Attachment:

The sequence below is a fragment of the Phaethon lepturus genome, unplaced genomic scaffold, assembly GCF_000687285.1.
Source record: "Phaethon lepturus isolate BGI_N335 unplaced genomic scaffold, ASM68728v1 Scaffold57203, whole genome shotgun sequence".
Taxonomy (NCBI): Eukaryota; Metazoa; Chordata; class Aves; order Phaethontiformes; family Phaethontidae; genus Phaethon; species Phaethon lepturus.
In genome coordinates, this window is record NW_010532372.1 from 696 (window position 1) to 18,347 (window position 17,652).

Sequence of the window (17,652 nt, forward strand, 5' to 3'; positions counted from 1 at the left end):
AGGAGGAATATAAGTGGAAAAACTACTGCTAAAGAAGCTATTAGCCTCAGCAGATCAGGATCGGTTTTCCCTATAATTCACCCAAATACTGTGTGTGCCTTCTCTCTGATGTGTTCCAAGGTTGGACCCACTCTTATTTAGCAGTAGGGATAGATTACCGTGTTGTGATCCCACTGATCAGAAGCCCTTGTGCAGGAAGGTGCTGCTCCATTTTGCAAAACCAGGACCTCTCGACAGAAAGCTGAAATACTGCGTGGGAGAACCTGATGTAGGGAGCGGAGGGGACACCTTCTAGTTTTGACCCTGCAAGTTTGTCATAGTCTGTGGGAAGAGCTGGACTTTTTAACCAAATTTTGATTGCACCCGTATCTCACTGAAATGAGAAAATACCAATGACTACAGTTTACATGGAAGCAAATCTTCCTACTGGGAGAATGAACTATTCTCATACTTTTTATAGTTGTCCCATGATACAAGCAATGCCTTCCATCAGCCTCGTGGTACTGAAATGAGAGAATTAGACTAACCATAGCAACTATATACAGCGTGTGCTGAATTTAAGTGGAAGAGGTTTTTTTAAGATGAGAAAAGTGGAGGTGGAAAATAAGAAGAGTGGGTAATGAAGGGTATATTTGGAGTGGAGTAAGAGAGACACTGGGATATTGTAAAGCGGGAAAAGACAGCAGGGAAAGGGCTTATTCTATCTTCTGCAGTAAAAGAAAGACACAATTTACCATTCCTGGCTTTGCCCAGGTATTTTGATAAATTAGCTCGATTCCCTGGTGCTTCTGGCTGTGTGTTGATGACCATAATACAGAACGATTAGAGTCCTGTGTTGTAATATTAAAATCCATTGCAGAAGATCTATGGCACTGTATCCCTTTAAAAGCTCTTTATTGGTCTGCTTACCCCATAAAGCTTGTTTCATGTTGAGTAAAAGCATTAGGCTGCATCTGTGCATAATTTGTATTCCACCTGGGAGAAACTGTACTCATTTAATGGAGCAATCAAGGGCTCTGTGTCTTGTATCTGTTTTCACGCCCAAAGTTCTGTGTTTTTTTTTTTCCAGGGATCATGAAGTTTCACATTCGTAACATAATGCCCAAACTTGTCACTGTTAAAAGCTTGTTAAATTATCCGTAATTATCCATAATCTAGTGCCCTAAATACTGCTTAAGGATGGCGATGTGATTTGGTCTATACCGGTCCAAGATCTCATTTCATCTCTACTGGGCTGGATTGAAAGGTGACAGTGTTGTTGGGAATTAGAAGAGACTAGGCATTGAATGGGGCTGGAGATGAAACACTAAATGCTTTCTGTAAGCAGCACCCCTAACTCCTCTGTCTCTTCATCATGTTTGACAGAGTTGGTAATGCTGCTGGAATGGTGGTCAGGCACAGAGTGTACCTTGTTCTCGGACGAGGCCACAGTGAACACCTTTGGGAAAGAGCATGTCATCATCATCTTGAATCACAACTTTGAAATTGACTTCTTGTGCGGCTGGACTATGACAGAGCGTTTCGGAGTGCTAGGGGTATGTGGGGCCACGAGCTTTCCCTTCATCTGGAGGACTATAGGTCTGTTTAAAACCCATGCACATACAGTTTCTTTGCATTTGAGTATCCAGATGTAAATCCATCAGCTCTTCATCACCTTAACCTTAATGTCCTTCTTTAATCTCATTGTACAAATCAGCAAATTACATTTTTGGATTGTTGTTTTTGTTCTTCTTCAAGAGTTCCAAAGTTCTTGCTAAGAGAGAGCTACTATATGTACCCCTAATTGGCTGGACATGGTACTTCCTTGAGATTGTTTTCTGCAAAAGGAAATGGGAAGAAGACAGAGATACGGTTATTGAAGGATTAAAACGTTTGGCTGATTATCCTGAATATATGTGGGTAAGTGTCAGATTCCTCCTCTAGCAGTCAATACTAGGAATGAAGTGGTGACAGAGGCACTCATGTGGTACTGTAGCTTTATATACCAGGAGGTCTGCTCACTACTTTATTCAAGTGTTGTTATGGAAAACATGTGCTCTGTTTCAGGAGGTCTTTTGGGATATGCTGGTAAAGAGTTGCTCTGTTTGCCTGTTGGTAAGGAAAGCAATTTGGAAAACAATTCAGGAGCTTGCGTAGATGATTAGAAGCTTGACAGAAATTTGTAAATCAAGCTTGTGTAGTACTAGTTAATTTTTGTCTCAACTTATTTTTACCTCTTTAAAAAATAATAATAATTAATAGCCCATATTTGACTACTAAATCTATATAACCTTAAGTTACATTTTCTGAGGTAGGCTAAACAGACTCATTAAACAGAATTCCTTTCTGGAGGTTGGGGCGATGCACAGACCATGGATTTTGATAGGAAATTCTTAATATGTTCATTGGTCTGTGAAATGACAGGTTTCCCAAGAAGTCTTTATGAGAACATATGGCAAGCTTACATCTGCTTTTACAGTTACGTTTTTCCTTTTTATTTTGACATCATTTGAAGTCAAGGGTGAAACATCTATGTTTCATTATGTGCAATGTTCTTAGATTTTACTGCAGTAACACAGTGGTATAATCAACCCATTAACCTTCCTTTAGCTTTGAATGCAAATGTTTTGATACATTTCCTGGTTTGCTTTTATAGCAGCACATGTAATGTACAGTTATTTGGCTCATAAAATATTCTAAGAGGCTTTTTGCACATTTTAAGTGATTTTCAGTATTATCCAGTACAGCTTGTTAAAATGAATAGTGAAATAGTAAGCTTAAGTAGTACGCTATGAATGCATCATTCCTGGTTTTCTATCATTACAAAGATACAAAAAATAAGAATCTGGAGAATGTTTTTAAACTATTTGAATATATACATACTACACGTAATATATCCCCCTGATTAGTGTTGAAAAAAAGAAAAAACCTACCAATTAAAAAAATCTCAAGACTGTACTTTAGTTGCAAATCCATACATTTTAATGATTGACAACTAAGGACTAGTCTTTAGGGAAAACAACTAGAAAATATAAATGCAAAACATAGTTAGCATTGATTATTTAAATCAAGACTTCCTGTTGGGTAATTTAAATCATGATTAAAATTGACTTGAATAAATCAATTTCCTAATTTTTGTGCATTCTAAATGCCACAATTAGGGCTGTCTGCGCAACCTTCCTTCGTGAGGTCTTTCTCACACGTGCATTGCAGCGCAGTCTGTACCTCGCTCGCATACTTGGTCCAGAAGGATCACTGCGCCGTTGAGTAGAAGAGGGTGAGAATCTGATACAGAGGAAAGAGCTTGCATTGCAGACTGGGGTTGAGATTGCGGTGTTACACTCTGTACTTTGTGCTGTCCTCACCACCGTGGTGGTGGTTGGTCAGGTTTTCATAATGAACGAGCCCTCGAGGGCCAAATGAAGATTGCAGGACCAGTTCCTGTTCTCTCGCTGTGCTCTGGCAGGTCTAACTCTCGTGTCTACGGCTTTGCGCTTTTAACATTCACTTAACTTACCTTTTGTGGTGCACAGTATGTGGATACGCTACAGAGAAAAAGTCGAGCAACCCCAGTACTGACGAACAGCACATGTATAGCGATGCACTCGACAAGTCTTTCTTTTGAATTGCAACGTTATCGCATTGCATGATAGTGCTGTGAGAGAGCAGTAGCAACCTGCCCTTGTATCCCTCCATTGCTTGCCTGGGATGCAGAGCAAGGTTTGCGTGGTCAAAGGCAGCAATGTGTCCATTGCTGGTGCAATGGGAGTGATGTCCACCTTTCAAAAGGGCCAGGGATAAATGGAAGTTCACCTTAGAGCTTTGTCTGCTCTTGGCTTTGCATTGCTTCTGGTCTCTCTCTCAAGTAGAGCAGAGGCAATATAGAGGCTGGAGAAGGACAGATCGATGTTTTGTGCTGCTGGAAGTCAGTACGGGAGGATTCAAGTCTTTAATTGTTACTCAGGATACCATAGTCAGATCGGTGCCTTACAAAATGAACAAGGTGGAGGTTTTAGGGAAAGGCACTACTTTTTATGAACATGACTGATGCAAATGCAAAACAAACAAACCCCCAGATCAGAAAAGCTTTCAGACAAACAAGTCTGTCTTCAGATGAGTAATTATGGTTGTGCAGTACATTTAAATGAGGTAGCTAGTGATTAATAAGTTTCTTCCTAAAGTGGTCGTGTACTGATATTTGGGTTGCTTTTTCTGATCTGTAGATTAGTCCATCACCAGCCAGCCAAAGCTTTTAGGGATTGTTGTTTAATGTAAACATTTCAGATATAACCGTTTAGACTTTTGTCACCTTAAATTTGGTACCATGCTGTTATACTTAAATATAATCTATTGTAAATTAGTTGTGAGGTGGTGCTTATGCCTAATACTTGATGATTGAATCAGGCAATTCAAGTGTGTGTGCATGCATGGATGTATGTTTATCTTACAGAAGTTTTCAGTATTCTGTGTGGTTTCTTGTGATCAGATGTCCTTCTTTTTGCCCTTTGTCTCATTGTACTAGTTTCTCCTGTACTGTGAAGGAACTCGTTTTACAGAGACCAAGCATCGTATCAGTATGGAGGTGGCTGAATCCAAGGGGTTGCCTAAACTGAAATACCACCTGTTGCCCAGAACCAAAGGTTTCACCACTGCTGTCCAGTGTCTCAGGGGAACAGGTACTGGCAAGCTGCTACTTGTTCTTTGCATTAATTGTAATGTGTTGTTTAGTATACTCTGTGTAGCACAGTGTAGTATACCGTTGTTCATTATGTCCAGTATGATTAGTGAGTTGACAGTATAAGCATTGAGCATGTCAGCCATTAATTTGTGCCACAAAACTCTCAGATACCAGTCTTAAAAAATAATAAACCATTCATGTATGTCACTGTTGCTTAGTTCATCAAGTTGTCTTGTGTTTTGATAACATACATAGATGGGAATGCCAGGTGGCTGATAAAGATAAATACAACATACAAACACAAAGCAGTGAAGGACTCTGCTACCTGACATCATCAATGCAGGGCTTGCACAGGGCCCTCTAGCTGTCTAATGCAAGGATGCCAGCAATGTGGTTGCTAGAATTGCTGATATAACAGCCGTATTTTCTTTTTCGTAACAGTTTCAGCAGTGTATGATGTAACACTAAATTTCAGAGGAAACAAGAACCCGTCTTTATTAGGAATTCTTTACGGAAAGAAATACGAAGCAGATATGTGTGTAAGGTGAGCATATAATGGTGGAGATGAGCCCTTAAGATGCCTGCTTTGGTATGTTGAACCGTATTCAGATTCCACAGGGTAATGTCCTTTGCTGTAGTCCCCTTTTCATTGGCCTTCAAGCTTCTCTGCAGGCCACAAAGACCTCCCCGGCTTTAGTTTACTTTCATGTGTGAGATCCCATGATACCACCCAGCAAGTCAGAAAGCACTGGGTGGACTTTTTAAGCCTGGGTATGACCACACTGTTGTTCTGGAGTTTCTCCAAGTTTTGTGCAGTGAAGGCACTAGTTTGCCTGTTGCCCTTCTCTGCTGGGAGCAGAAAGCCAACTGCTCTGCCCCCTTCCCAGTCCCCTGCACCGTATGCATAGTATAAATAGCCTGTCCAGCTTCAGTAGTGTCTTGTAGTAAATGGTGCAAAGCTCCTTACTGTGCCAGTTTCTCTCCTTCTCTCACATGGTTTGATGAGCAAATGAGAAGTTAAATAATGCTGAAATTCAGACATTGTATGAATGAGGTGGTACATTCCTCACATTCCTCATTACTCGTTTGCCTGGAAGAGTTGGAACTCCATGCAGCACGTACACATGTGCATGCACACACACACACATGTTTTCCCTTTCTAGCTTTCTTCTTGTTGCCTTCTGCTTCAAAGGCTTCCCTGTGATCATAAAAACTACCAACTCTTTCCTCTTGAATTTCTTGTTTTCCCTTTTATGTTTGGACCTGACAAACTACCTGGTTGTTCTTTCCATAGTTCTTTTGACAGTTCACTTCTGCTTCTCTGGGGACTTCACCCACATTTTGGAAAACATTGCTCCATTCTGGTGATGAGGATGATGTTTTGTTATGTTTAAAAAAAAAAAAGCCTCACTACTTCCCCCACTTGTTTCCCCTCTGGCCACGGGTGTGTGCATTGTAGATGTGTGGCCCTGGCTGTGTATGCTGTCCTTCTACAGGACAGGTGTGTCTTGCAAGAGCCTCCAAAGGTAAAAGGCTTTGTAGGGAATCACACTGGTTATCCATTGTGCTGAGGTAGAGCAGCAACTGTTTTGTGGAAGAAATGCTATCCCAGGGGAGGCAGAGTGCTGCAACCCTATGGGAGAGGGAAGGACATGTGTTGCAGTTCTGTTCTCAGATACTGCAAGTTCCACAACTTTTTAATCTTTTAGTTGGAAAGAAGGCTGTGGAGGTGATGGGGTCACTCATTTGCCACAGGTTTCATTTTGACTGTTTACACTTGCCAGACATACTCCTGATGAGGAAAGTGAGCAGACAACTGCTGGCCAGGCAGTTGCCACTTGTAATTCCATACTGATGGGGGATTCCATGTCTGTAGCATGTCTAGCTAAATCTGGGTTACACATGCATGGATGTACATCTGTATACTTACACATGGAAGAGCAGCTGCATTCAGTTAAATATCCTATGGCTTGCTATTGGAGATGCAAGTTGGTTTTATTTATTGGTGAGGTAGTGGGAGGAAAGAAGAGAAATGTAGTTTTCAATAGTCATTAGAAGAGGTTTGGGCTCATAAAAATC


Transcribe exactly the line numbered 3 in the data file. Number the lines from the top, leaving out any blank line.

Taxonomy (NCBI): Eukaryota; Metazoa; Chordata; class Aves; order Phaethontiformes; family Phaethontidae; genus Phaethon; species Phaethon lepturus.